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New England Regional | The Tastes of Cambridge

Mediterranean Morsels

From Marrakesh to the Bosporus in three (or four, or five) courses

November-December 2003

The Mediterranean diet has become a kind of gold standard for healthy eating among the cognoscenti. Oleana, near Inman Square, proves that it can also satisfy the inner epicure. Drawing eclectically from Levantine, Arabic, Southern European, and North African cookery, well-traveled chef and co-owner Ana Sortun (formerly of Casablanca) offers a marvelously varied and spiced array of dishes from the sensual cuisine de soleil.


134 Hampshire St., Cambridge.

Dinner and private lunches.
Free parking available.
Open seven days.
Reservations accepted.
Oleana's comfortable earth-toned dining room seats nearly 70, but it's not one of those fashionably boisterous, brittle bôites that oblige diners to shout their conversation. In warm weather, both flowers and herbs grow in the delightful walled garden with outdoor tables—one might glimpse a cook dashing out from the kitchen to snip a sprig of fresh Greek oregano.

Start with flatbread topped with a Levantine herb, za'atar, and then consider the unusual prêt à manger section: quick, uncooked items to nosh even before the appetizers. The Armenian bean and walnut paté with string cheese and pomegranate ($4) proved sensational, with fresh mint striking a subtly green note against the earthy bean/nut base. An appetizer of grilled, ouzo-marinated shrimp ($9) lacked ouzo's characteristic licorice taste. Its accompaniment, a small tasty casserole of peppers, tomatoes, onions, and a fried, wonderfully chewy haloumi cheese, stole the show.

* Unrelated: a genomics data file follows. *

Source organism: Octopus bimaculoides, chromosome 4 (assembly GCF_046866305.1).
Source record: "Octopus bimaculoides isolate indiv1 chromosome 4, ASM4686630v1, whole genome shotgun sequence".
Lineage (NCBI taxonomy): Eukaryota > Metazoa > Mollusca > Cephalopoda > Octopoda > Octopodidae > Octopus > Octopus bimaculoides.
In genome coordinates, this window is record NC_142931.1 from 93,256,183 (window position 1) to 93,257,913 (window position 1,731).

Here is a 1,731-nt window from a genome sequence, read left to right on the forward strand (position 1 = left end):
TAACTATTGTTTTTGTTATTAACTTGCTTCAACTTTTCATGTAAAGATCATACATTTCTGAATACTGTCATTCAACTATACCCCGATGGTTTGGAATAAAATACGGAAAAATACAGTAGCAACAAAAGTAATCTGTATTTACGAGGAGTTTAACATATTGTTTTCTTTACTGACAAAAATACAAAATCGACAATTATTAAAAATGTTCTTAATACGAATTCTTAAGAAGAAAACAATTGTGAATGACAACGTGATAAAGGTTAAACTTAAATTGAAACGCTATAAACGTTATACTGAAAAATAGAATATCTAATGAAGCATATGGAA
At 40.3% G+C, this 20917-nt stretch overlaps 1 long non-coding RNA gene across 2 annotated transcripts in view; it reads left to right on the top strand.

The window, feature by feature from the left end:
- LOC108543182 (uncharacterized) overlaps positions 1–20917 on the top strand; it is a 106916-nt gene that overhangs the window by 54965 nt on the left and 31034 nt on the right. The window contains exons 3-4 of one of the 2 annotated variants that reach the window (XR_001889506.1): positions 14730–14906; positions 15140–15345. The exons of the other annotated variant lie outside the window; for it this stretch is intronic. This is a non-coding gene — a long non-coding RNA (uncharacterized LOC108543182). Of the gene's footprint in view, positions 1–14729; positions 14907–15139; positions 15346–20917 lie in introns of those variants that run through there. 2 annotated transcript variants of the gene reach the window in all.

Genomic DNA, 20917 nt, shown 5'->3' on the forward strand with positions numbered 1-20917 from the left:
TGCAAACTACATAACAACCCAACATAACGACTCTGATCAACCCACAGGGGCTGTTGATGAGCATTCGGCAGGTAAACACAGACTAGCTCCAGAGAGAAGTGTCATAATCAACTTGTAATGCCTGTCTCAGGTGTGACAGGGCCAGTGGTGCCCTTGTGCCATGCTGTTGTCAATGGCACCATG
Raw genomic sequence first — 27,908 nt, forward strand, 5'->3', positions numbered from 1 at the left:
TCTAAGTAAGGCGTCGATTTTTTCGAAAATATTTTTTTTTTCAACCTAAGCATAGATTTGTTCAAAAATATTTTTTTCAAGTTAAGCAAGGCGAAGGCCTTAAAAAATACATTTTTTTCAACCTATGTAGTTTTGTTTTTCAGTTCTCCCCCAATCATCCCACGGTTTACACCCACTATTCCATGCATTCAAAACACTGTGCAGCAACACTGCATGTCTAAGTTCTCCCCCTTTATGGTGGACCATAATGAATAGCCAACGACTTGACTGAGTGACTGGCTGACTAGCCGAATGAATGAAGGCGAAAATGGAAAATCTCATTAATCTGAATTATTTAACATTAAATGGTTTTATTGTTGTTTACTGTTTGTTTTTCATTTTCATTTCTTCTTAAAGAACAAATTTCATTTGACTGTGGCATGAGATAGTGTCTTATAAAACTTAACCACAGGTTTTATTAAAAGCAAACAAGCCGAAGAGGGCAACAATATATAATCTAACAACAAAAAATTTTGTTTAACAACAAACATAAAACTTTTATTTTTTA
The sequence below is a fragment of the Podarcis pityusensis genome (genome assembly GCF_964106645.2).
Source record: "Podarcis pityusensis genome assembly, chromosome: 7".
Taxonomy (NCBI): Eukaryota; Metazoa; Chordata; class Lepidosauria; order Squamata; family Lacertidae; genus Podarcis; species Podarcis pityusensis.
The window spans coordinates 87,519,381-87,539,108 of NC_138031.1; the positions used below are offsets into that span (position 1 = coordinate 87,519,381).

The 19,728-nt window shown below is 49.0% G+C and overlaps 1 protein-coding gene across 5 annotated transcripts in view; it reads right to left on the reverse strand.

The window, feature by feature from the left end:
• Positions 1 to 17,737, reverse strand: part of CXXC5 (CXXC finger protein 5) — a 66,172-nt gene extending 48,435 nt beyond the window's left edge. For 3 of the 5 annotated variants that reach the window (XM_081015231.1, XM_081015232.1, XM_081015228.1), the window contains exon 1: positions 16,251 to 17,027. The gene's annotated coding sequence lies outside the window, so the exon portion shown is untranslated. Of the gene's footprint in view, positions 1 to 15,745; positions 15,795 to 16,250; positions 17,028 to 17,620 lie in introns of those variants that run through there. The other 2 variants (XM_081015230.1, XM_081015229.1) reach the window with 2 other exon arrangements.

If, as some say, cooking is 70 percent shopping, then the local organic farms that supply Oleana's fresh vegetables and greens deserve toques of their own. We tried the "vegetarian tasting menu" (five mezze—small dishes—and dessert, $38). The medley included a fatoush salad, featuring Syrian bread cooked crisp as papadam, with sesame and lemon juice dressing; a light, exquisite soufflé of eggplant and kasseri, a Greek cheese; pan-fried ricotta-and-bread dumplings served with kale, porcini mushrooms, and Parmesan for a flavorful mix of textures; and the exotic fideos, a complex dish built on nutty toasted vermicelli and chick peas, plus tomatoes, onions, chilis, cocoa, vanilla, and saffron singing in chorus against a toasted-orange-zest aioli.

The delicious grilled lamb steak with Turkish spices ($22) arrived at medium-rare perfection—tender, juicy, and exuding pungent tastes, one of them fresh mint. A yogurt and dried mint sauce topped the accompanying fava-bean moussaka, made with ground lamb and accented with cinnamon and raisins.

The wine list helpfully arrays its bottles from "light" to "full" in each category. It produced several decent glasses, although the Caves de Tain ($9) tasted more like Chianti than Syrah; we left it unfinished. A baked Alaska with coconut ice cream and passion fruit caramel ($9) was beautiful and scrumptious, but we recoiled from the nougat glacé ($9), which tasted like perfume.

Memories of subtle flavors and friendly service followed us out onto the street. It had been a night in the sun.